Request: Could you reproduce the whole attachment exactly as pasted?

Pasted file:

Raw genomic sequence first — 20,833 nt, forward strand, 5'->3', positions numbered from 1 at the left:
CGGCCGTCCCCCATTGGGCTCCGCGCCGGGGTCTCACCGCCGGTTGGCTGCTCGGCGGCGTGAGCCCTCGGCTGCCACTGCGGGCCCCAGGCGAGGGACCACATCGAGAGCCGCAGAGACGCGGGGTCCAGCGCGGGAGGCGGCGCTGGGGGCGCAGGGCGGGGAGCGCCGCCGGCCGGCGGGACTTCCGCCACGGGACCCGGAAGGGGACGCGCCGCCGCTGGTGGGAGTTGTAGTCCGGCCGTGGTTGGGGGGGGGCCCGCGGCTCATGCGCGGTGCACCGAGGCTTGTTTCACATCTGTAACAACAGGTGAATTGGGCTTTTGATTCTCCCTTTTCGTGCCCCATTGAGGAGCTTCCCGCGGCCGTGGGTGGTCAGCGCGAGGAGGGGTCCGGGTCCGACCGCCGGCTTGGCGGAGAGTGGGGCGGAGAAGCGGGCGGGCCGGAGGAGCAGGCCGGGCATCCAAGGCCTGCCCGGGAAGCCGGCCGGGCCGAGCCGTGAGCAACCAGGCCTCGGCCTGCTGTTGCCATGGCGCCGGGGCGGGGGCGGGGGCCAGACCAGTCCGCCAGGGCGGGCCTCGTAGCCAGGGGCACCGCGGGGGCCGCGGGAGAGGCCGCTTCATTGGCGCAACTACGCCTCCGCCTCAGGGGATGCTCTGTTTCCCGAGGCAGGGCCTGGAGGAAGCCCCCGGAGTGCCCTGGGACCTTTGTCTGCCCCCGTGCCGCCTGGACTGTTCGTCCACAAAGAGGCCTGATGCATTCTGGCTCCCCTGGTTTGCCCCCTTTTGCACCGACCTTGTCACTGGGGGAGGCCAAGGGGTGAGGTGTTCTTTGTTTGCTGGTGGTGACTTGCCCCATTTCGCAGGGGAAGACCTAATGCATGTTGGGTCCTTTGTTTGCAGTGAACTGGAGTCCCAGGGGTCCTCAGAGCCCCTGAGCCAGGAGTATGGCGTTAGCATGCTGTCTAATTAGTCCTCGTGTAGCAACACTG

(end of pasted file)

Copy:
Raw genomic sequence first — 20,833 nt, forward strand, 5'->3', positions numbered from 1 at the left:
CGGCCGTCCCCCATTGGGCTCCGCGCCGGGGTCTCACCGCCGGTTGGCTGCTCGGCGGCGTGAGCCCTCGGCTGCCACTGCGGGCCCCAGGCGAGGGACCACATCGAGAGCCGCAGAGACGCGGGGTCCAGCGCGGGAGGCGGCGCTGGGGGCGCAGGGCGGGGAGCGCCGCCGGCCGGCGGGACTTCCGCCACGGGACCCGGAAGGGGACGCGCCGCCGCTGGTGGGAGTTGTAGTCCGGCCGTGGTTGGGGGGGGGCCCGCGGCTCATGCGCGGTGCACCGAGGCTTGTTTCACATCTGTAACAACAGGTGAATTGGGCTTTTGATTCTCCCTTTTCGTGCCCCATTGAGGAGCTTCCCGCGGCCGTGGGTGGTCAGCGCGAGGAGGGGTCCGGGTCCGACCGCCGGCTTGGCGGAGAGTGGGGCGGAGAAGCGGGCGGGCCGGAGGAGCAGGCCGGGCATCCAAGGCCTGCCCGGGAAGCCGGCCGGGCCGAGCCGTGAGCAACCAGGCCTCGGCCTGCTGTTGCCATGGCGCCGGGGCGGGGGCGGGGGCCAGACCAGTCCGCCAGGGCGGGCCTCGTAGCCAGGGGCACCGCGGGGGCCGCGGGAGAGGCCGCTTCATTGGCGCAACTACGCCTCCGCCTCAGGGGATGCTCTGTTTCCCGAGGCAGGGCCTGGAGGAAGCCCCCGGAGTGCCCTGGGACCTTTGTCTGCCCCCGTGCCGCCTGGACTGTTCGTCCACAAAGAGGCCTGATGCATTCTGGCTCCCCTGGTTTGCCCCCTTTTGCACCGACCTTGTCACTGGGGGAGGCCAAGGGGTGAGGTGTTCTTTGTTTGCTGGTGGTGACTTGCCCCATTTCGCAGGGGAAGACCTAATGCATGTTGGGTCCTTTGTTTGCAGTGAACTGGAGTCCCAGGGGTCCTCAGAGCCCCTGAGCCAGGAGTATGGCGTTAGCATGCTGTCTAATTAGTCCTCGTGTAGCAACACTG